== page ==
includes  ethnic-minority alliances as well as exiled Myanmar student 
and  parliamentary groups. Aung Moe Zaw, NCUB secretary general, 
cautioned  against early expectations. "Now the talks have started, but 
there is a  long way to go," he said. "We need to solve two main 
problems -- the lack  of democracy and the needs of the ethnic 

The NCUB leader said that while the talks were at a sensitive stage, 
more  flexibility by the junta was not unreasonable. "There should be 
freedom of  political movement for Aung San Suu Kyi and the NLD. Also 
elected ethnic  MPs, like those from the Shan NLD, should be free to 
meet and discuss  issues among themselves."

The international community, he said, "for the time being . . . should  
encourage both sides. (But) current pressures like the U.S. sanctions, 
the  Swiss freezing of junta members' bank accounts and the ILO action 
should be  maintained."

Two of the Shan political opponents of the regime differ widely in their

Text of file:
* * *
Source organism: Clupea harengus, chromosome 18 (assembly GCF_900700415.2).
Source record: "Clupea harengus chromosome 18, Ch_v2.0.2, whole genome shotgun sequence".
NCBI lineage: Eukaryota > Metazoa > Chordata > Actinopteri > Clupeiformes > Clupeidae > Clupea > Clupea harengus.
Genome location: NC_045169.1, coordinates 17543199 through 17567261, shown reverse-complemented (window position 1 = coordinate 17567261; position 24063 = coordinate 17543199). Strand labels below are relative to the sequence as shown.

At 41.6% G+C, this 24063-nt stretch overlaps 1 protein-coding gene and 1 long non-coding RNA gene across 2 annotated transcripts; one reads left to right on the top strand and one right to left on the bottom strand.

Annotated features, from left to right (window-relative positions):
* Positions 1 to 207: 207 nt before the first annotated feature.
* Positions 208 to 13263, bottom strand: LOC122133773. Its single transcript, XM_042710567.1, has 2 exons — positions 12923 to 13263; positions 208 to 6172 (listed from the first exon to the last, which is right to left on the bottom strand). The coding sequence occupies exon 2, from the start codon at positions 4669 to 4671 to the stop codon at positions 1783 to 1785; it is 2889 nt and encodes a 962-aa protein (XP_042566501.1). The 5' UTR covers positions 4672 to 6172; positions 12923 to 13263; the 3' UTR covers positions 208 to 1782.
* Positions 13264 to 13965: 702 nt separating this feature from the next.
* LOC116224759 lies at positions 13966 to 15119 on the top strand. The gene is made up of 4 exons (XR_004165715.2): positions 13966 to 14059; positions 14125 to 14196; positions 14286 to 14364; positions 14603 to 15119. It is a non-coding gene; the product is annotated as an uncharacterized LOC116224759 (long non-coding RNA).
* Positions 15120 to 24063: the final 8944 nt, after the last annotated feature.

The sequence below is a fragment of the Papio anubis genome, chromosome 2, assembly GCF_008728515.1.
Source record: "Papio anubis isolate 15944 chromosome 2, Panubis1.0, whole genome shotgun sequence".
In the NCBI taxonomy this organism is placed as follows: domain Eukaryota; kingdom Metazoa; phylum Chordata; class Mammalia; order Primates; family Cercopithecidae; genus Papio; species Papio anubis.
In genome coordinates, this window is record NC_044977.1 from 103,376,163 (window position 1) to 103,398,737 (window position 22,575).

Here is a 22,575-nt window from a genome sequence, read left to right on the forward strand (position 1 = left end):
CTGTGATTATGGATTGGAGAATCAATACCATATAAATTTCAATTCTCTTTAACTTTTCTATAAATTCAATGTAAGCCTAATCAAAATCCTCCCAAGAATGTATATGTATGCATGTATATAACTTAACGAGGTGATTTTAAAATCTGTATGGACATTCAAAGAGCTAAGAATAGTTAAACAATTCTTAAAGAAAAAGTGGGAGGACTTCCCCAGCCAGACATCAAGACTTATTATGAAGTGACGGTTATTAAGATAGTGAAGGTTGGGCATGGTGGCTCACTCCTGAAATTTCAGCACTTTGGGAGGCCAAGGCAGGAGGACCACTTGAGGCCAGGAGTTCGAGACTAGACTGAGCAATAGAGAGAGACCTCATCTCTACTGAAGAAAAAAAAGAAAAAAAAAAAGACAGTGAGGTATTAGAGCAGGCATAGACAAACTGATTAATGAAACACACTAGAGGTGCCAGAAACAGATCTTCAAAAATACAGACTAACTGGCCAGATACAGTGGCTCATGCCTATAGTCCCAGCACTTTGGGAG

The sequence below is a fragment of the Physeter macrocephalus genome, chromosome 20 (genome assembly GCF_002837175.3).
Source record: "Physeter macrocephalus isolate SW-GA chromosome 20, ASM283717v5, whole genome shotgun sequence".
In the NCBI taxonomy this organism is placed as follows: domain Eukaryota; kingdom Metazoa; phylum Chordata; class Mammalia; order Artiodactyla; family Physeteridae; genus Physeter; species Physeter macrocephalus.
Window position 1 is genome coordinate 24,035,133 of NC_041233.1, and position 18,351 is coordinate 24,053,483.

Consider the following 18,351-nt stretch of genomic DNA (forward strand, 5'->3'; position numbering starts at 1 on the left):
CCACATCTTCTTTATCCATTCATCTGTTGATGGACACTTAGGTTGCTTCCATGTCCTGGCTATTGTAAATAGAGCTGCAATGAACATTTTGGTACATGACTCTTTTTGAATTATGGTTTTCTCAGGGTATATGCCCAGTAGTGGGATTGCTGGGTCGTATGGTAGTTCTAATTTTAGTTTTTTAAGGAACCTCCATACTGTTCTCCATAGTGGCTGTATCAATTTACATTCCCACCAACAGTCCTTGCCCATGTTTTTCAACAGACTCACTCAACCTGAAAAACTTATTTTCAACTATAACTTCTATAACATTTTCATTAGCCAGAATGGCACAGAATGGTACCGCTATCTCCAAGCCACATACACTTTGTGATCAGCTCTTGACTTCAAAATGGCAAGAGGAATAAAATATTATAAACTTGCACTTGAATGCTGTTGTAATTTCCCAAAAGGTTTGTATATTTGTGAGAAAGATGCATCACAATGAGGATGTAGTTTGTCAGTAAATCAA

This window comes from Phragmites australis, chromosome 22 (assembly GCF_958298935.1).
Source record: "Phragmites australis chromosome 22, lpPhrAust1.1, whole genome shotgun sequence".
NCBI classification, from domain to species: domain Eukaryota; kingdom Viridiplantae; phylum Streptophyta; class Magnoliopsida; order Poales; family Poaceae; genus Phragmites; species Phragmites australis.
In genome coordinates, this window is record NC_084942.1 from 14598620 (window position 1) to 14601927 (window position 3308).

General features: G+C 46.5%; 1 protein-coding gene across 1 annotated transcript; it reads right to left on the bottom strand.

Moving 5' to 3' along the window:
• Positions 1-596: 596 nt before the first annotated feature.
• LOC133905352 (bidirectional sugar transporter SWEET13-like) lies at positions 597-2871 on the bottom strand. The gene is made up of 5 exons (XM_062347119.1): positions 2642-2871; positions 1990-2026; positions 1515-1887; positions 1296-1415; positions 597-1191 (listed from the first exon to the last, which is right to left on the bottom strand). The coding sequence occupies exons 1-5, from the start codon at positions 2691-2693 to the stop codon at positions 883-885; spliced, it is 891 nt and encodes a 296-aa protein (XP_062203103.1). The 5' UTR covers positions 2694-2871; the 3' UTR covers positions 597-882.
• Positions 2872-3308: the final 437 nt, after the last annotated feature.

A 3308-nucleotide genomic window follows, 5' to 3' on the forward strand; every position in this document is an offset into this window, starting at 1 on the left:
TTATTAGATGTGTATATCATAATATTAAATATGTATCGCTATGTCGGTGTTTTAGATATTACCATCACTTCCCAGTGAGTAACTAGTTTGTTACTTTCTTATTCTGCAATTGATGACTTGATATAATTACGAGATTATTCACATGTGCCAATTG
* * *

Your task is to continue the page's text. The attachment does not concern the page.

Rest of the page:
views of the talks. For Aung Mart of the Restoration Council of Shan 
State, the matter was  simple. "We have no position on the talks," he 
said. "They are a separate  issue, as our goal is independence."

The Shan Democratic Union believes that eventually Myanmar's political  
debacle will have to be settled in tripartite fashion, meaning at least 
one  more seat at the reconciliation table for other ethnic groups. If 
that  happens, they want to be ready to participate, not simply to 
listen. To that end, they have embarked upon a constitution-writing 
program led by  Sao Seng Suk, a veteran nationalist and group spokesman. 
A first draft is  being prepared this year, and grassroots Shan 
participation is encouraged. According to one SDU member, the purpose 
is, "to prepare the Shan people  for when a real one is written. It 
canused either for an independent Shan  State or as talking points for 
making a new . . . one."


Mizzima: Politicians given long imprisonment for "inciting riots" in 
Arakan State

April 30, 2001 

A township court in western Burma has sentenced heavy jail-terms for 
seven political activists allegedly involved in ?inciting the riots?